'Liking' and 'wanting' in eating and food reward: Brain mechanisms and clinical implications

Physiol Behav. 2020 Dec 1:227:113152. doi: 10.1016/j.physbeh.2020.113152. Epub 2020 Aug 23.


It is becoming clearer how neurobiological mechanisms generate 'liking' and 'wanting' components of food reward. Mesocorticolimbic mechanisms that enhance 'liking' include brain hedonic hotspots, which are specialized subregions that are uniquely able to causally amplify the hedonic impact of palatable tastes. Hedonic hotspots are found in nucleus accumbens medial shell, ventral pallidum, orbitofrontal cortex, insula cortex, and brainstem. In turn, a much larger mesocorticolimbic circuitry generates 'wanting' or incentive motivation to obtain and consume food rewards. Hedonic and motivational circuitry interact together and with hypothalamic homeostatic circuitry, allowing relevant physiological hunger and satiety states to modulate 'liking' and 'wanting' for food rewards. In some conditions such as drug addiction, 'wanting' is known to dramatically detach from 'liking' for the same reward, and this may also occur in over-eating disorders. Via incentive sensitization, 'wanting' selectively becomes higher, especially when triggered by reward cues when encountered in vulnerable states of stress, etc. Emerging evidence suggests that some cases of obesity and binge eating disorders may reflect an incentive-sensitization brain signature of cue hyper-reactivity, causing excessive 'wanting' to eat. Future findings on the neurobiological bases of 'liking' and 'wanting' can continue to improve understanding of both normal food reward and causes of clinical eating disorders.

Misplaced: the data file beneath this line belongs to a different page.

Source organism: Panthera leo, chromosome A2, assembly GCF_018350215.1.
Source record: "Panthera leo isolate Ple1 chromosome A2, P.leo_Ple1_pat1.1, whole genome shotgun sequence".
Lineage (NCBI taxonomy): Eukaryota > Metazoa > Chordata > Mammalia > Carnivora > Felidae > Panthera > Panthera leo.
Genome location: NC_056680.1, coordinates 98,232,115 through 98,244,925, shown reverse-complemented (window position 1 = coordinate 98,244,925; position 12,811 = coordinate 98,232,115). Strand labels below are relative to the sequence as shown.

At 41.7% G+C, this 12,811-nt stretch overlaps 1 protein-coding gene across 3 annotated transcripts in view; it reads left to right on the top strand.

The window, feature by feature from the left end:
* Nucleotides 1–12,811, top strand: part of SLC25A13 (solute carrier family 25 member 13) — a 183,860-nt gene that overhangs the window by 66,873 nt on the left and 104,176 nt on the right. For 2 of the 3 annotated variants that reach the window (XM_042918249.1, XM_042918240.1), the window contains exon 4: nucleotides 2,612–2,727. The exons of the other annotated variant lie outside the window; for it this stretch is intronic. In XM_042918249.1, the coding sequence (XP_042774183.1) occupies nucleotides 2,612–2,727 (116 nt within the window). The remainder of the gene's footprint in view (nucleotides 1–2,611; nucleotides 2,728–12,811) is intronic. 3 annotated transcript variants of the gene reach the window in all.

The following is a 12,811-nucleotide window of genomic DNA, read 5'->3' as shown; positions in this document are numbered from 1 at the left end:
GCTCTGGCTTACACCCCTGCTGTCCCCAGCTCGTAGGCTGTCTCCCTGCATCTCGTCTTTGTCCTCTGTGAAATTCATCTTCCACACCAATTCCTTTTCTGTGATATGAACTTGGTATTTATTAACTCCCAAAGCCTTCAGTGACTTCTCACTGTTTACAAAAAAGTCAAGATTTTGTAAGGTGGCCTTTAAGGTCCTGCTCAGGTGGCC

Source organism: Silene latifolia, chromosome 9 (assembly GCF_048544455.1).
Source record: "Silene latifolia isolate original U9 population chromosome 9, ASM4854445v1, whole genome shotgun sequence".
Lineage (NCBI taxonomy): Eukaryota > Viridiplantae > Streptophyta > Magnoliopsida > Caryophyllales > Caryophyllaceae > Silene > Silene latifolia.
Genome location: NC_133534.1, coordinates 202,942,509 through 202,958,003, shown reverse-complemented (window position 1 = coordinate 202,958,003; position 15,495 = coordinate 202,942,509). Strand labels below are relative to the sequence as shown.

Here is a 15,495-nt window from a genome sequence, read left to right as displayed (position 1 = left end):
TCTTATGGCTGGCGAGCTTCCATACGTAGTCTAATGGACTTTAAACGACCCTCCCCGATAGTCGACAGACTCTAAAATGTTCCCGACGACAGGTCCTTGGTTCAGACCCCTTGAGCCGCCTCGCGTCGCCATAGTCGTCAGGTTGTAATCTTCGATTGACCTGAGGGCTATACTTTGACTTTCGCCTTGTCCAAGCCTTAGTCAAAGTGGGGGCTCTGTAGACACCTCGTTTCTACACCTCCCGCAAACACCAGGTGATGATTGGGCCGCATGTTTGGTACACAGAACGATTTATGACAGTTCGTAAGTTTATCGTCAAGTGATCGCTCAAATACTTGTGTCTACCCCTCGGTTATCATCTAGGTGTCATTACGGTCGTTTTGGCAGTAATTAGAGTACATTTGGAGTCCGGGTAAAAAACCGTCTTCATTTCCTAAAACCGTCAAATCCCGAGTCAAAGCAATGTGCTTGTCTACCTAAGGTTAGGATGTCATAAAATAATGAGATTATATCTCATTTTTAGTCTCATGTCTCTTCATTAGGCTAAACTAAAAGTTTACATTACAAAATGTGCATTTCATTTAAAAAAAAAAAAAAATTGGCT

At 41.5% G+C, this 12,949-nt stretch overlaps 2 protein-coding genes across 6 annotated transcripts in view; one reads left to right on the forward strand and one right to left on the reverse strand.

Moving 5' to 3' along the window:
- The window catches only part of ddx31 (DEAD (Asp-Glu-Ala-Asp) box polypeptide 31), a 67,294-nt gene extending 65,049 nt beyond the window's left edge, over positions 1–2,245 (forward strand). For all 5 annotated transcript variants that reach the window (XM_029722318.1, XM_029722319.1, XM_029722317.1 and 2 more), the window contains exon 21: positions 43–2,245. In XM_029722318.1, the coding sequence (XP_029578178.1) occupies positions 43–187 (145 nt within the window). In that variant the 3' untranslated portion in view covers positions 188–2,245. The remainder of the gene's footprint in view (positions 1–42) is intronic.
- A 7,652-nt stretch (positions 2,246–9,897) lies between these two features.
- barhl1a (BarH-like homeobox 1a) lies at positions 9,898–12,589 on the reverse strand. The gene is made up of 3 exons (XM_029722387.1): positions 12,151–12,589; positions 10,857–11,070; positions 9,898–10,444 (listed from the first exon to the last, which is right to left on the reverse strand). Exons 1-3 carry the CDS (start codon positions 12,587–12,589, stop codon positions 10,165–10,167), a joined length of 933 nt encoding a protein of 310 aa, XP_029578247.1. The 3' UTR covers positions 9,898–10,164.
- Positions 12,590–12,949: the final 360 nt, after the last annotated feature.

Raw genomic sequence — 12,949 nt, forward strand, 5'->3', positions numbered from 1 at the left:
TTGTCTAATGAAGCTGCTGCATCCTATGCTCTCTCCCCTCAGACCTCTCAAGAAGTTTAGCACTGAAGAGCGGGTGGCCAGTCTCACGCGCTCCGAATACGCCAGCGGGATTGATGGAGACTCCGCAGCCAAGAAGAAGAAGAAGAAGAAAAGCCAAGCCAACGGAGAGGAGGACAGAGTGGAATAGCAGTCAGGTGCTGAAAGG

Keywords: Feeding; Nucleus accumbens; Prefrontal cortex; Ventral pallidum; ‘Liking’; ‘Wanting’.

Publication types

  • Research Support, N.I.H., Extramural
  • Review

MeSH terms

  • Brain
  • Food
  • Food Preferences
  • Motivation*
  • Reward*